|Signing a Lease|
When you move into an off-campus apartment you will be required to sign a lease. A lease is a legally binding agreement between a property owner/manager, the “lessor” and a tenant, the “lessee.” A lease can be either written or oral; generally speaking, once you have paid rent and have been given keys to access the premises you have a lease. Oral leases can be valid for up to three years in the state of Pennsylvania, although it is much harder to prove the terms of the original lease. Despite this, you should always obtain a written lease for your off-campus apartment.
Landlords’ Promises/Warranty of Habitability
A lease is a legally binding contract to lasts for the time period specified in the document. It is imperative that you read the whole document carefully. Once you sign the lease you are beholden to its terms.
When you visit a rental unit and submit an application to rent, the landlord may respond to your concerns about the condition of the apartment with promises to fix, clean, paint and replace worn appliances or cabinets. The landlord may also make verbal commitments that contradict terms in the written lease such as lease length, pet and subletting. Any verbal agreements are rarely enforceable, and it is important that you get the landlord or property manager to write them into the actual lease or attach them to a “lease rider”.
As a tenant, you are protected by certain rights whether they are written into the lease or not. Some of those rights you can waive and others are unwaivable. If a lease asks you to waive any unwaivable rights, those portions of the agreement will be deemed illegal clauses and will not be enforceable by the landlord or property manager. The presence of illegal clauses in your lease will not negate the entire contract; rather, those portions will be subject to “severability.” That means that only those specific parts will be struck out of the agreement. Some basic unwaivable rights as outlined in the Landlord Tenant Act of 1951, the “Warranty of Habitability” (1978) and the Philadelphia City Council Ordinance of 1987, include:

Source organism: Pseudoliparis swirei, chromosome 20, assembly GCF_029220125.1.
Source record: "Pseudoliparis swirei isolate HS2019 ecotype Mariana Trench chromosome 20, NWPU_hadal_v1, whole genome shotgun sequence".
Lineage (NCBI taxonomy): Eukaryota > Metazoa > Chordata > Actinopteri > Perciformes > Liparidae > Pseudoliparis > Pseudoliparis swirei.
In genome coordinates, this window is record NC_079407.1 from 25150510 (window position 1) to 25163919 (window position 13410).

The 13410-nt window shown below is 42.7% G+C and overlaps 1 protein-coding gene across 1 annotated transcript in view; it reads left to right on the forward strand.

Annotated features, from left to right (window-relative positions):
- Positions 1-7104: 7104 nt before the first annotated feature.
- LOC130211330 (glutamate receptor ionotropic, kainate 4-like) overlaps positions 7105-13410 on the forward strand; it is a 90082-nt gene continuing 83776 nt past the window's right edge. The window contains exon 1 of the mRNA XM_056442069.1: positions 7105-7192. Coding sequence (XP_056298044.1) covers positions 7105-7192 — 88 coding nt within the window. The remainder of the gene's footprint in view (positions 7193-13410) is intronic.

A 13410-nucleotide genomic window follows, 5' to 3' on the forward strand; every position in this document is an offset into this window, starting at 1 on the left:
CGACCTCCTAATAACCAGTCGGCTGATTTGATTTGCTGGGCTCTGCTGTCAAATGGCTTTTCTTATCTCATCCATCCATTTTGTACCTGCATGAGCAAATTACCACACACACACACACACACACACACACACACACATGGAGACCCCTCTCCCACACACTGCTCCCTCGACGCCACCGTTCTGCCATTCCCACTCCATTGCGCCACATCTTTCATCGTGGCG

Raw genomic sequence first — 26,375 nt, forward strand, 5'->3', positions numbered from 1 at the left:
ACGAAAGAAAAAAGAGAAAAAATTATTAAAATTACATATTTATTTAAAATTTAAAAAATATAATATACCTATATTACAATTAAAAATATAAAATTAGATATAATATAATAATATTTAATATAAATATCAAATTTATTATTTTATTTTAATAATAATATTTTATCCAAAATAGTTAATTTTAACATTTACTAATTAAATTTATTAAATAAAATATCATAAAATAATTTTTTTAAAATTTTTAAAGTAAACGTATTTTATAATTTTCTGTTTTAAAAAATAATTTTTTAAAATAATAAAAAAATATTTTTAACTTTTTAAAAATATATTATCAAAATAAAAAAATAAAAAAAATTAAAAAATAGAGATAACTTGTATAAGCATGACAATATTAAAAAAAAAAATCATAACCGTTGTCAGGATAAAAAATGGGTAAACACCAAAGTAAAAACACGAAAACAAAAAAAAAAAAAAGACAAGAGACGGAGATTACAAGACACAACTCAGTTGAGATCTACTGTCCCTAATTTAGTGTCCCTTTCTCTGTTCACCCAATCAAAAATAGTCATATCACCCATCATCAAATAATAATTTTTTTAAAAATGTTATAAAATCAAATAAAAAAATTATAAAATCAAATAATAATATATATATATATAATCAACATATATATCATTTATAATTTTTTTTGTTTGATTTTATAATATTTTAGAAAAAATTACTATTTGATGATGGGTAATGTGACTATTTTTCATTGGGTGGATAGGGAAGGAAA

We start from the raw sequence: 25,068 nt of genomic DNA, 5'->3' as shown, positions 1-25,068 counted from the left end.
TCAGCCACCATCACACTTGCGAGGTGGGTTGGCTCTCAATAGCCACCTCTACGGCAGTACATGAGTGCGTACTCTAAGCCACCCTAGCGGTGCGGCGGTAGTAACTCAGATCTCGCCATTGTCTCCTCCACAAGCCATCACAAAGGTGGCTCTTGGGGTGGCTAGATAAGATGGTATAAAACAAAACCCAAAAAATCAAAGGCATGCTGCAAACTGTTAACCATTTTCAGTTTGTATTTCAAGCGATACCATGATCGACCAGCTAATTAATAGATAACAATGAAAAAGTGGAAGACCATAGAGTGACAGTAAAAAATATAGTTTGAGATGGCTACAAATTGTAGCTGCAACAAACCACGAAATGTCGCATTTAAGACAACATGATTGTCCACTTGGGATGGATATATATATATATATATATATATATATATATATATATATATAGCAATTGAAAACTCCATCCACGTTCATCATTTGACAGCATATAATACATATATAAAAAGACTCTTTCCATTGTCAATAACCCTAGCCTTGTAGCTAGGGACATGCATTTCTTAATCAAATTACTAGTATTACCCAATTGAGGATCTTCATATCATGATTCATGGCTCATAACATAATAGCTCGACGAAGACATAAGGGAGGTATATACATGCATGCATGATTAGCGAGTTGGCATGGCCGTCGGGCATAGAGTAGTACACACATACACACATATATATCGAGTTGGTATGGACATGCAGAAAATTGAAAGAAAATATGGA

All leases are for a finite time period, after which it can either be renewed or terminated. When signing a lease for the first time it is imperative to take note of the renewal clause and proper termination notice. Some leases terminate at the end of the term, others go to a month-by-month schedule, while others still automatically renew unless a termination notice is received by a specified date. It is important to take note of your renewal terms so that you are not stuck in a lease you do not need or require for another year.